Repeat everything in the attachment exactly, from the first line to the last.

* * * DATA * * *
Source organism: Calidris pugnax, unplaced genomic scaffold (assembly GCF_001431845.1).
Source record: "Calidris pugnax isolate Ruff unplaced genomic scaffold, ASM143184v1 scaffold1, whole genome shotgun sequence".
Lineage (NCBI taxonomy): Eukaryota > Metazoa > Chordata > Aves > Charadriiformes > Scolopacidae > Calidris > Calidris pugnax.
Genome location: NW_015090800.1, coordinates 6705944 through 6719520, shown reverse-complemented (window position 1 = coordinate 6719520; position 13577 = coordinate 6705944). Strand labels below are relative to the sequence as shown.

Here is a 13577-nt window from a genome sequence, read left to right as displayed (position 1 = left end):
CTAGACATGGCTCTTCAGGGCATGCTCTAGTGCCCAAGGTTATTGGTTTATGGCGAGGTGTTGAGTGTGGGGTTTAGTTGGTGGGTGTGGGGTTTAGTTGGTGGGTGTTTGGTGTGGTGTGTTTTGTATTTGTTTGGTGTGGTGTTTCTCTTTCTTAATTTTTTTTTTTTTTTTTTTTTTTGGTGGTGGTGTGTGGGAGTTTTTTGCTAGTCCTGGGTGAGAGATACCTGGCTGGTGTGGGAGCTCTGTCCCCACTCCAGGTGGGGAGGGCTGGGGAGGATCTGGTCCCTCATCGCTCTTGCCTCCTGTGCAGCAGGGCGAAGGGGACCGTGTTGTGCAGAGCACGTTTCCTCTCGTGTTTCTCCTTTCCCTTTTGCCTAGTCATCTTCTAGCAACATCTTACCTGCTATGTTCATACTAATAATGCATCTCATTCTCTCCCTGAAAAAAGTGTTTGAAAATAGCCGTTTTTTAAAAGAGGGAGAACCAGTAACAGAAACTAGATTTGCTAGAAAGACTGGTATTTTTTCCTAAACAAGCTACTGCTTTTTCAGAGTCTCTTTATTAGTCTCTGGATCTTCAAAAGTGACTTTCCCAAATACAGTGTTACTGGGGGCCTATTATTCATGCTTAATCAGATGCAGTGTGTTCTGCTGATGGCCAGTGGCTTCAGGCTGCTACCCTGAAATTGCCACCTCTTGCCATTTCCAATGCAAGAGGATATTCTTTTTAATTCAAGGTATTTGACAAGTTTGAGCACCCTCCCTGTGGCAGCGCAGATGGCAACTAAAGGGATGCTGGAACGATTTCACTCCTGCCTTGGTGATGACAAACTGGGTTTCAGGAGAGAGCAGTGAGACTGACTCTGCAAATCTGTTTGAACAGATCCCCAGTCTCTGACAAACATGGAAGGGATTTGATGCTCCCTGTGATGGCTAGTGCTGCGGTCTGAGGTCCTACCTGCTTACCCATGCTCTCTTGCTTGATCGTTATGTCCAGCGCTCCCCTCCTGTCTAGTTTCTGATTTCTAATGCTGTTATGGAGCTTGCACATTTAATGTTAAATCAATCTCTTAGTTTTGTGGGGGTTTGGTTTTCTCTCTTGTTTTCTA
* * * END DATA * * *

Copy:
Source organism: Calidris pugnax, unplaced genomic scaffold (assembly GCF_001431845.1).
Source record: "Calidris pugnax isolate Ruff unplaced genomic scaffold, ASM143184v1 scaffold1, whole genome shotgun sequence".
Lineage (NCBI taxonomy): Eukaryota > Metazoa > Chordata > Aves > Charadriiformes > Scolopacidae > Calidris > Calidris pugnax.
Genome location: NW_015090800.1, coordinates 6705944 through 6719520, shown reverse-complemented (window position 1 = coordinate 6719520; position 13577 = coordinate 6705944). Strand labels below are relative to the sequence as shown.

Here is a 13577-nt window from a genome sequence, read left to right as displayed (position 1 = left end):
CTAGACATGGCTCTTCAGGGCATGCTCTAGTGCCCAAGGTTATTGGTTTATGGCGAGGTGTTGAGTGTGGGGTTTAGTTGGTGGGTGTGGGGTTTAGTTGGTGGGTGTTTGGTGTGGTGTGTTTTGTATTTGTTTGGTGTGGTGTTTCTCTTTCTTAATTTTTTTTTTTTTTTTTTTTTTTGGTGGTGGTGTGTGGGAGTTTTTTGCTAGTCCTGGGTGAGAGATACCTGGCTGGTGTGGGAGCTCTGTCCCCACTCCAGGTGGGGAGGGCTGGGGAGGATCTGGTCCCTCATCGCTCTTGCCTCCTGTGCAGCAGGGCGAAGGGGACCGTGTTGTGCAGAGCACGTTTCCTCTCGTGTTTCTCCTTTCCCTTTTGCCTAGTCATCTTCTAGCAACATCTTACCTGCTATGTTCATACTAATAATGCATCTCATTCTCTCCCTGAAAAAAGTGTTTGAAAATAGCCGTTTTTTAAAAGAGGGAGAACCAGTAACAGAAACTAGATTTGCTAGAAAGACTGGTATTTTTTCCTAAACAAGCTACTGCTTTTTCAGAGTCTCTTTATTAGTCTCTGGATCTTCAAAAGTGACTTTCCCAAATACAGTGTTACTGGGGGCCTATTATTCATGCTTAATCAGATGCAGTGTGTTCTGCTGATGGCCAGTGGCTTCAGGCTGCTACCCTGAAATTGCCACCTCTTGCCATTTCCAATGCAAGAGGATATTCTTTTTAATTCAAGGTATTTGACAAGTTTGAGCACCCTCCCTGTGGCAGCGCAGATGGCAACTAAAGGGATGCTGGAACGATTTCACTCCTGCCTTGGTGATGACAAACTGGGTTTCAGGAGAGAGCAGTGAGACTGACTCTGCAAATCTGTTTGAACAGATCCCCAGTCTCTGACAAACATGGAAGGGATTTGATGCTCCCTGTGATGGCTAGTGCTGCGGTCTGAGGTCCTACCTGCTTACCCATGCTCTCTTGCTTGATCGTTATGTCCAGCGCTCCCCTCCTGTCTAGTTTCTGATTTCTAATGCTGTTATGGAGCTTGCACATTTAATGTTAAATCAATCTCTTAGTTTTGTGGGGGTTTGGTTTTCTCTCTTGTTTTCTA